• Disconnected API Responses

    An alternate title for this post might be Processing API Requests with a Queue. We recently had a project where we were expecting a burst of high traffic and heavy load on some API endpoints. We wanted to make sure that we could handle all of the traffic, even if the processing time was affected - dropped requests were not an option. After doing quite a bit of research this post is what we came up with. In the end this strategy worked well for our purposes, but we did identify some ways that we would improve it in the future.

    Also this same strategy will work for any long-running api request. Things like reporting for example, where you need to be able to make a request but it may take a very long (and possibly indeterminate) amount of time to complete. Please forgive the tone of the document, it is being adapted from my notes and it isn’t in conversational form. It’s likely that there may be some things that I should expand upon, so if anything needs clarification please feel free to ask in the comments.

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  • Postgres numeric overflow error with json

    Recently I came across an error using postgres that stumped me for a while so I wanted to document it for next time. I was issuing an update statement to a table that had no numeric columns, but received the error: ERROR: value overflows numeric format. Not only did my statement not affect any numeric columns, the table itself didn’t have any numeric columns. The actual problem ended up being some malformed json that I was trying to insert into a jsonb column. The json had a value like 300e715100 which was actually part of a hashed string, but the json serializer I was using incorreclty identified it as a very large scientific notiation number, and so did not quote it. Because postgres cannot deal with a number that large it throws the error. Quoting the value properly fixed the problem. I also want to note that the error would not happen with json, only with jsonb because postgres is actually parsing the document.

    select '{"v": 300e715100}'::jsonb;
    -- ERROR:  value overflows numeric format
    -- LINE 1: select '{"v": 300e715100}'::jsonb
    select '{"v": 300e715100}'::json;
    -- this statement executes without error.

    You can try the code and see the error for yourself here: http://dbfiddle.uk/?rdbms=postgres_9.6&fiddle=1584330f148ab0e9ed72529dfb466a12


  • Postgres update using subselect

    Today I learned that postgres allows you to use a subselect in an update statement using a special syntax. This allows you to update a record from other data in the system easily (without remembering the weird update-with-join syntax) or to have an update syntax that more closely resembles an insert statement. For example:

    UPDATE table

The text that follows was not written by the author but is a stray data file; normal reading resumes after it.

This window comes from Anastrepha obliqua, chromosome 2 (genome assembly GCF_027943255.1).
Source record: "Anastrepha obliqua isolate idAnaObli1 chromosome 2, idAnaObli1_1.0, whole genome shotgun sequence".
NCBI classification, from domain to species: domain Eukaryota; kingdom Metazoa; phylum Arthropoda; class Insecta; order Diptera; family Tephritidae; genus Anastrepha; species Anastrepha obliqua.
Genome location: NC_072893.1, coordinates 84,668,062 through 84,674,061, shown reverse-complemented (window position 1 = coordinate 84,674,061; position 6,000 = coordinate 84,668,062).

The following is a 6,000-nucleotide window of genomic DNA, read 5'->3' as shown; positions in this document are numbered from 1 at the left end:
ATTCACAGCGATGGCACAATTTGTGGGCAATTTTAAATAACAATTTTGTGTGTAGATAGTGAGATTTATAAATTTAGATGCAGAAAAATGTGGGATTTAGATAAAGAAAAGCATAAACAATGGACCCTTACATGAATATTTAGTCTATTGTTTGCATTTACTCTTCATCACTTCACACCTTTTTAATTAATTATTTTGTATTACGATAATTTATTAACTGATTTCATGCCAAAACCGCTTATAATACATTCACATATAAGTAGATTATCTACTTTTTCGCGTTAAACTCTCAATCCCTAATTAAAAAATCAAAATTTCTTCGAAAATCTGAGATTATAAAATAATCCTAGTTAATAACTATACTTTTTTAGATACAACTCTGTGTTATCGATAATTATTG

SET (foo, bar) =
    (SELECT 'foo', 'bar')
    WHERE id = 1;

    The subselect can be any query, just return your columns in the same order as the column list you provide. Here is the relevant documentation if you want to read further: https://www.postgresql.org/docs/current/static/sql-update.html


  • Map, Reduce and other Higher Order Functions

    There are few things I have learned in my programming career that have paid off like higher order functions. Map, Reduce and Filter with their cousins, along with the concept of passing functions as data in general make code easier to reason about, easier to write, easier to test. I find myself evangelizing these concepts often, so I thought I would try to do my best to give an introduction of them, along with some real world examples of how they can improve your everyday programming life. These examples are in JavaScript, but the concepts are universal.

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  • Introducing Sidecar - external session management for ColdFusion

    At MotorsportReg we have customers all over the world so there is never a good time for maintenance or downtime. Historically, we used multiple application servers with sticky CFML sessions on the load balancer. Deploying code often meant interrupting users to deploy changes which is unacceptable. We needed more flexibility.

    Sidecar is our solution, an external session management plugin for ColdFusion. Inspired by sessions in expressjs, we separated the persistence from the session management itself so you can plug in your favorite tech to fill that need - we wrote redis_session_store.cfc for our own needs, but all you have to do is implement the simple API for your preferred backend (memcached, couchdb, database, etc). If you implement your own storage adapter, please get in touch!

    Once you have the potential for multiple servers to access session data at the same time, you’ll realize that <cflock> no longer offers the expected protection. We also wrote a separate distributed locking library, cfml-redlock, to make concurrent access safer, click here for some more info on that project).

    This software is used in production. We wanted to open source it so that others can benefit but, also, selfishly in the hope that other companies will test it, file issues, or contribute. Implementation is simple - take a look at the tests and you should be able to get around pretty quickly. We plan to support Adobe ColdFusion 10+ and Lucee 4.5+ with this library.

    If you have a passion for speed or love cars, motorcycles or karts, check out MotorsportReg. We have more than 5,000 track days, autocross, races and tours you can get involved with - chances are there is something happening near you!